Ridgewell Essex CO9 4SJ
01440 788187 / 07737 655871

Marble Restoration

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Marble Restoration & Repair

At Re-vive Stone we have many years experience in restoring marble.

Services we offer for marble are:

  • Deep cleaning
  • Grinding and honing
  • Polishing
  • Chip and crack repairs
  • Face filling with grout or resin
  • Cutting and shaping
  • Tile replacement
  • Sealing
  • Regular maintenance

Types of finishes for marble:

  • Antiqued or Tumbled
  • Brushed
  • Bush-hammered
  • Flamed
  • Honed
  • Honed and Pillowed edge (cushioned edge)
  • Polished
  • Sandblasted

A Guide to Marble

Marble is a beautiful metamorphic stone. (Metamorphic is Greek for change of form.) There is a saying that “Marble is limestone but limestone is not marble.” However, just to confuse things further, in the stone industry if a limestone takes a polish it is considered a marble. Examples such marble is Crema Marfil, a popular Spanish limestone, and Emparador Oscuro.  Marbles and limestone both consist of carbonate minerals, Calcite and Dolomite but there are differences:

Marble – Soft, porous and acid sensitive. However as a metamorphic stone it is harder with more stable chemistry and more able to take a polish. Minerals give different range of colour.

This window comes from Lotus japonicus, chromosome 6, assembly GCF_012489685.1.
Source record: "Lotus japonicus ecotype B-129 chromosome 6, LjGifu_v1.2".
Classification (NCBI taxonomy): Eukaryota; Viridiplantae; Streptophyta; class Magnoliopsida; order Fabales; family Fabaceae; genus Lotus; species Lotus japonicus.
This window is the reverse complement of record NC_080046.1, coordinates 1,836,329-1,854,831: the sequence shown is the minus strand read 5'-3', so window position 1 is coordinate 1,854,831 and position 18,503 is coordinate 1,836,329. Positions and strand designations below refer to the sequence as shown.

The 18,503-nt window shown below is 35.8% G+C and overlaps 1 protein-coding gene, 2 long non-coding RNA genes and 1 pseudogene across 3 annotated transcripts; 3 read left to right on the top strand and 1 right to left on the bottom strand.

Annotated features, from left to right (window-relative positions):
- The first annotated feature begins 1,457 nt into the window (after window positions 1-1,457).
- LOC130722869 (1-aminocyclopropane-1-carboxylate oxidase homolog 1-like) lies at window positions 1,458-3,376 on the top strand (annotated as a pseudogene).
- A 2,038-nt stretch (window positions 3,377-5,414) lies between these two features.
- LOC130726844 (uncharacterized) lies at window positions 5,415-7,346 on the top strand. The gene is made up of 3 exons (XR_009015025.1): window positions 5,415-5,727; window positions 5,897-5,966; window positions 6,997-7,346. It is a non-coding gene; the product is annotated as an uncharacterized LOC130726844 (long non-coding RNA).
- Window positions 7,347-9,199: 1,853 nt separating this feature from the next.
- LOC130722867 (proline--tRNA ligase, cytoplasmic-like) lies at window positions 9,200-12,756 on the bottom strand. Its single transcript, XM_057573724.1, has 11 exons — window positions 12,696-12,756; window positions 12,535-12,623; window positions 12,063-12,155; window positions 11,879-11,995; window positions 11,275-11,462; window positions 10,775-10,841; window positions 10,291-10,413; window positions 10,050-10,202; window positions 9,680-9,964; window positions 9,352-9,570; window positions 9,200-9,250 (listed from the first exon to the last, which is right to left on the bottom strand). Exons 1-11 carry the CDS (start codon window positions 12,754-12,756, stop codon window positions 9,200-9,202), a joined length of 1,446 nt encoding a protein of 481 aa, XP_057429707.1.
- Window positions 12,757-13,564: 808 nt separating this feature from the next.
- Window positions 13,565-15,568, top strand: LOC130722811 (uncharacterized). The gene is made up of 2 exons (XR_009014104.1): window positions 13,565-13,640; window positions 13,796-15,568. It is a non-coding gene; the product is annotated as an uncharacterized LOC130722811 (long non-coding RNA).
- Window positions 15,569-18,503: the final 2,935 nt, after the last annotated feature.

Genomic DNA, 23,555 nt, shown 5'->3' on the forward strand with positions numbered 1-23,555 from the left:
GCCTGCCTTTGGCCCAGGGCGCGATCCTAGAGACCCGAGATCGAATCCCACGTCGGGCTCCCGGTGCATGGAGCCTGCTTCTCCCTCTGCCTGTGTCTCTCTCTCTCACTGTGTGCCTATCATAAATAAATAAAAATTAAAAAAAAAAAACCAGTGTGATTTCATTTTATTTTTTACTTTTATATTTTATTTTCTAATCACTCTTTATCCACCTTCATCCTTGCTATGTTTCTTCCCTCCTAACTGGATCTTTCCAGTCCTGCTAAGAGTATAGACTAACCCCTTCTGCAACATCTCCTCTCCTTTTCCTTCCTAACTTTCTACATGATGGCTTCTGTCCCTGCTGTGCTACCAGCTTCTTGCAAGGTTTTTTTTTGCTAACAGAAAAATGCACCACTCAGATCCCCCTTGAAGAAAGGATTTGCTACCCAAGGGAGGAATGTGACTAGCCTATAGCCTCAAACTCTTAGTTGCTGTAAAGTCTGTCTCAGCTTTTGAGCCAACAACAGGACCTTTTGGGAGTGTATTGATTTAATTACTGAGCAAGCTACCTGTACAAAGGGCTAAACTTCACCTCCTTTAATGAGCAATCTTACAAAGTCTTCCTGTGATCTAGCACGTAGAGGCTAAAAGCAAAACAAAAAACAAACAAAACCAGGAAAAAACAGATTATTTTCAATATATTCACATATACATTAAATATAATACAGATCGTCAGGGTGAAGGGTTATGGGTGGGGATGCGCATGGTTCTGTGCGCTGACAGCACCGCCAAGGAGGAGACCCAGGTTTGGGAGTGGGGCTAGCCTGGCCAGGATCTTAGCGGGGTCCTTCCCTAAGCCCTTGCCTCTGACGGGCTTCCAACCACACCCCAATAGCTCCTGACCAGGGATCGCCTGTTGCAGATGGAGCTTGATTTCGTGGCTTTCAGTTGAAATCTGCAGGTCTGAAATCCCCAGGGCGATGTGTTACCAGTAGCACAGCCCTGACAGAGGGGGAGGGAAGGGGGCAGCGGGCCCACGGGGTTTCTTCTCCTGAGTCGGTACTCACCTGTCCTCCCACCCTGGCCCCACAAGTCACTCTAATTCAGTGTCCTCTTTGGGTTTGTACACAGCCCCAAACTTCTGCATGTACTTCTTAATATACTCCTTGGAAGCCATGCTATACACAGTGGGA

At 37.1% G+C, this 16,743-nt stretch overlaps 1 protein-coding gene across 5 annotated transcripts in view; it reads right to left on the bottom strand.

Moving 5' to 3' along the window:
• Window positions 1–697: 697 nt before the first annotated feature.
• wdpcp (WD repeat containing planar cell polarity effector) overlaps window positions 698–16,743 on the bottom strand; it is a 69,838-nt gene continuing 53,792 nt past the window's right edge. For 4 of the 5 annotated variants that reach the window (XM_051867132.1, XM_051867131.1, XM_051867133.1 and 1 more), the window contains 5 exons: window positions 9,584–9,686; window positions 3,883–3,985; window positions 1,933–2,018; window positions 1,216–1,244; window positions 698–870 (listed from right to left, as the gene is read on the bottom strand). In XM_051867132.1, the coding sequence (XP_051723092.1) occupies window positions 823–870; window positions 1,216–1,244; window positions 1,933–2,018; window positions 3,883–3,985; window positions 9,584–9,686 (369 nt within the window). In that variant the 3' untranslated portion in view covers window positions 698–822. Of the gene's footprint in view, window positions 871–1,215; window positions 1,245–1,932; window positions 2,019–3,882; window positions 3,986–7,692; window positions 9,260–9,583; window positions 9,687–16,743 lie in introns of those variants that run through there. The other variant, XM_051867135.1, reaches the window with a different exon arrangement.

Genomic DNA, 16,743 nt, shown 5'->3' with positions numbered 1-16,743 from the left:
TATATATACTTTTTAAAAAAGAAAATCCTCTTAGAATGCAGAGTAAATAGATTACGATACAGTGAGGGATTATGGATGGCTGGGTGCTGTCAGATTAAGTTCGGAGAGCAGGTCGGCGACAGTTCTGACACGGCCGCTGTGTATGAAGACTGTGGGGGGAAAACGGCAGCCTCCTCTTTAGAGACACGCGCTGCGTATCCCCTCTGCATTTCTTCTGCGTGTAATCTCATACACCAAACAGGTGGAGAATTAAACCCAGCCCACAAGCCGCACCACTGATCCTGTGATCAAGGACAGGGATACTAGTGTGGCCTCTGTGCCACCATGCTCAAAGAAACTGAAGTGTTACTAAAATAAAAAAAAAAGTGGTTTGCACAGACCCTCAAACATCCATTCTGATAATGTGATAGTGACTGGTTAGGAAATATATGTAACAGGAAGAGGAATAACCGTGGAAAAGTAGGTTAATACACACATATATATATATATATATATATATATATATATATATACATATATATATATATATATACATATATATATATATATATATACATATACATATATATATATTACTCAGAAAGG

Limestone – Generally a little softer, more porous and more acid sensitive than marble. Large variation in colour and physical characteristics due to sedimentary formation.

Marble has been used extensively for thousands of years for all sorts of uses and decorative purposes. From prehistoric times essential tools and weapons were developed from stone and soon the same skills were applied to decorative items of jewellery from many parts of the ancient world.

The word Marble may bring to mind magnificent sculptures and ancient temple buildings, mosaics on floors and walls and the wonders of the ancient Greek and Roman empires. The Romans love of coloured marbles became an obsession and wherever their Empire expanded quarries were excavated and marble shipped back to Rome to be cut into beautiful pieces by the prised stone cutters of Rome.

Today marble comes from many places all around the world and is widely used as a material in construction pillars, paving, cladding, sculpture, table tops, walls and flooring. It is also used for ornaments, fireplaces, stairs, washbasins, patios, and many other architectural applications.

Selecting Your Marble

Before embarking on your desired project its always a good idea to consider your choice of stone. While a particular colour or the look of a certain marble may be more desirable, it’s good to consider the suitability for your project.

If the Marble is for a wall, and is purely decorative and not subjected to stress, then a structurally weaker stone would not pose so much of an issue. If however it’s is used for flooring or in areas of high footfall then it becomes more important to purchase marble tiles that are much more solid and have fewer natural faults, fissures, cracks, pockmarks, crumbling and fill.

Ask your supplier for samples. Look at the tile from an angle – any polished stone that has dull spots or lines along veining will likely have been filled. Turn the tile over and check the back to see if any cracks run through the tile.

If you are investing in a marble for long term wear and tear then the thicker the tile the better. Tiles as thin as 12mm are sometimes sold for flooring but when it comes to lippage removal and ongoing restoration in heavily used walkways it presents problems.